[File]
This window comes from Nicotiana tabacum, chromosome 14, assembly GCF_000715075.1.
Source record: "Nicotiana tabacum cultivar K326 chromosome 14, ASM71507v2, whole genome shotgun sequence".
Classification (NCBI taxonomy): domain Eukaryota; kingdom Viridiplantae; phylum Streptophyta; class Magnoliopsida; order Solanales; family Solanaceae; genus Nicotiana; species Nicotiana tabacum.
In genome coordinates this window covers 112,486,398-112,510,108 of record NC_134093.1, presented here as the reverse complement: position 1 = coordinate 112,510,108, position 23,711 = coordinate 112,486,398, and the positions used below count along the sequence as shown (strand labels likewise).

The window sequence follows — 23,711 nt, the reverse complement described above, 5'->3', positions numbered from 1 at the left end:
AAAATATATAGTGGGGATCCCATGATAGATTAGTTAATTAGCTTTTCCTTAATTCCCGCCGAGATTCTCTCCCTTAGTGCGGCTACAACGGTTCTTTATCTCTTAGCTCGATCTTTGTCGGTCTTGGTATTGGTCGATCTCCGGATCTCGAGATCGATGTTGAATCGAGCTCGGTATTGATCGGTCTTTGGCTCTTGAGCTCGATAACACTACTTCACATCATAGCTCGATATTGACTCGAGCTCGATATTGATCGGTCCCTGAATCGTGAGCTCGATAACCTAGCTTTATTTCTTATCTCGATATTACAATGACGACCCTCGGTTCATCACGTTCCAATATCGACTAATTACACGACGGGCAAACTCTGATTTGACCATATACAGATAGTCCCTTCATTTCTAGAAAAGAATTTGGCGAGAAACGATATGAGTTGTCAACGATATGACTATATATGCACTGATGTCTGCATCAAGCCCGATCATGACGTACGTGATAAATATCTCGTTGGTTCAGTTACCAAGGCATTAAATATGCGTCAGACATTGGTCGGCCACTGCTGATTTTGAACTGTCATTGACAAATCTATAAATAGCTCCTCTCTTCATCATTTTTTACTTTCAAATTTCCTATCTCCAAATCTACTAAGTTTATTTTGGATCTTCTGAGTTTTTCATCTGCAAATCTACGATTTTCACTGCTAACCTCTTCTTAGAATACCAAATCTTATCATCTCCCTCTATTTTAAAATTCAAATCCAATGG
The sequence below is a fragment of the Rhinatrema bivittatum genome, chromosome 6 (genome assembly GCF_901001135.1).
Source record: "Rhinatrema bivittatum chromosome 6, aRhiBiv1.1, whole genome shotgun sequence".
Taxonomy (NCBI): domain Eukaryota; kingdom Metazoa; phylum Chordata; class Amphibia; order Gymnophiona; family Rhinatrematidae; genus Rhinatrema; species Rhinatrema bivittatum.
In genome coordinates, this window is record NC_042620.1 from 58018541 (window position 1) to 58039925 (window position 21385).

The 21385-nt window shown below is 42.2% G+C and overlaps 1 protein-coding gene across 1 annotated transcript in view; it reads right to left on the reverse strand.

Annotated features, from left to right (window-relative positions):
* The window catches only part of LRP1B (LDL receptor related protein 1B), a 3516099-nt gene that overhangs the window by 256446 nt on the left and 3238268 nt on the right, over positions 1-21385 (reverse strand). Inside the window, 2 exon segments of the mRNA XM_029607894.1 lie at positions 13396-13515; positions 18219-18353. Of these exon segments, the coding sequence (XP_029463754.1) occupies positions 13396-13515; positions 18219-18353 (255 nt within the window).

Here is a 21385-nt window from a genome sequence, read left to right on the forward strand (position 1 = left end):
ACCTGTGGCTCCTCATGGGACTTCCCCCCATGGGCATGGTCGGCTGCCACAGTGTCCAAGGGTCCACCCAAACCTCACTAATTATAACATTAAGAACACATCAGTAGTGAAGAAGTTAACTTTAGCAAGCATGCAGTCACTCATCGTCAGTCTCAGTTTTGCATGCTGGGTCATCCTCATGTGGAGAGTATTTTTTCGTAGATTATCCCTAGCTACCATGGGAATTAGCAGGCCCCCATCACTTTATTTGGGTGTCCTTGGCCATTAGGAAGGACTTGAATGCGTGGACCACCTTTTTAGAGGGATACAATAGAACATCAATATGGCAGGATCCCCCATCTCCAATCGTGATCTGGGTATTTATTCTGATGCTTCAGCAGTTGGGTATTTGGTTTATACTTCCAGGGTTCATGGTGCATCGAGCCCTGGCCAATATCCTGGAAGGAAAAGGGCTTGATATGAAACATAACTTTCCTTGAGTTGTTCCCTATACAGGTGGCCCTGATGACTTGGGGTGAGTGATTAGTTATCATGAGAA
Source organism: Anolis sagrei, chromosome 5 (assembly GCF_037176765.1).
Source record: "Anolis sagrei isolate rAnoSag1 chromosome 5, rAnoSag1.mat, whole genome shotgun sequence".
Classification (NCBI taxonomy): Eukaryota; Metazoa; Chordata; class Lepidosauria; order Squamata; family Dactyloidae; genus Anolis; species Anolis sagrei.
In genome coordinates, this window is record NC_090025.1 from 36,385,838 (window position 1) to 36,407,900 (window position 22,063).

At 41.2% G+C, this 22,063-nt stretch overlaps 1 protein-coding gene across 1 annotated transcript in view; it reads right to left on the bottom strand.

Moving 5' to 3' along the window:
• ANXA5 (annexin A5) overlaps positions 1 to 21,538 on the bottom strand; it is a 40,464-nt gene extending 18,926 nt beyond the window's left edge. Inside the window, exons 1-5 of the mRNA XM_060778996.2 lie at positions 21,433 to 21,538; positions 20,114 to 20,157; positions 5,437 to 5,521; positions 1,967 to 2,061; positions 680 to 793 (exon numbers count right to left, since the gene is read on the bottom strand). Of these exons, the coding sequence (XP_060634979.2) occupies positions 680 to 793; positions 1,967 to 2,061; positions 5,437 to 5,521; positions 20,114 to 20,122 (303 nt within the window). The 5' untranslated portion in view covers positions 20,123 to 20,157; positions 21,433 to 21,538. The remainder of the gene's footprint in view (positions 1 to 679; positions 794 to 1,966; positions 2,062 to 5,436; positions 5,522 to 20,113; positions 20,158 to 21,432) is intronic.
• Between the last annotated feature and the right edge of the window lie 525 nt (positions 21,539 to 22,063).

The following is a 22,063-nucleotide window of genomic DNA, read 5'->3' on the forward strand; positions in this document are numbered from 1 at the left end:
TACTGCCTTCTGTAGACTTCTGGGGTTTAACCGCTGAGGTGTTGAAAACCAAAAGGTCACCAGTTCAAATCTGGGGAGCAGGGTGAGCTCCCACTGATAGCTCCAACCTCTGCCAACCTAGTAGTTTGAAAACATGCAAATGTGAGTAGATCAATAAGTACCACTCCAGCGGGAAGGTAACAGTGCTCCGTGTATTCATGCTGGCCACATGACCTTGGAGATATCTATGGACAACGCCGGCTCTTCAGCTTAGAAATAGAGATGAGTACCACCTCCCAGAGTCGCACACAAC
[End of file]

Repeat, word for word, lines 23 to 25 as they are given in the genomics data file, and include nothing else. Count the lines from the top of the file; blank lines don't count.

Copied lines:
• Between the last annotated feature and the right edge of the window lie 525 nt (positions 21,539 to 22,063).

The following is a 22,063-nucleotide window of genomic DNA, read 5'->3' on the forward strand; positions in this document are numbered from 1 at the left end:
TACTGCCTTCTGTAGACTTCTGGGGTTTAACCGCTGAGGTGTTGAAAACCAAAAGGTCACCAGTTCAAATCTGGGGAGCAGGGTGAGCTCCCACTGATAGCTCCAACCTCTGCCAACCTAGTAGTTTGAAAACATGCAAATGTGAGTAGATCAATAAGTACCACTCCAGCGGGAAGGTAACAGTGCTCCGTGTATTCATGCTGGCCACATGACCTTGGAGATATCTATGGACAACGCCGGCTCTTCAGCTTAGAAATAGAGATGAGTACCACCTCCCAGAGTCGCACACAAC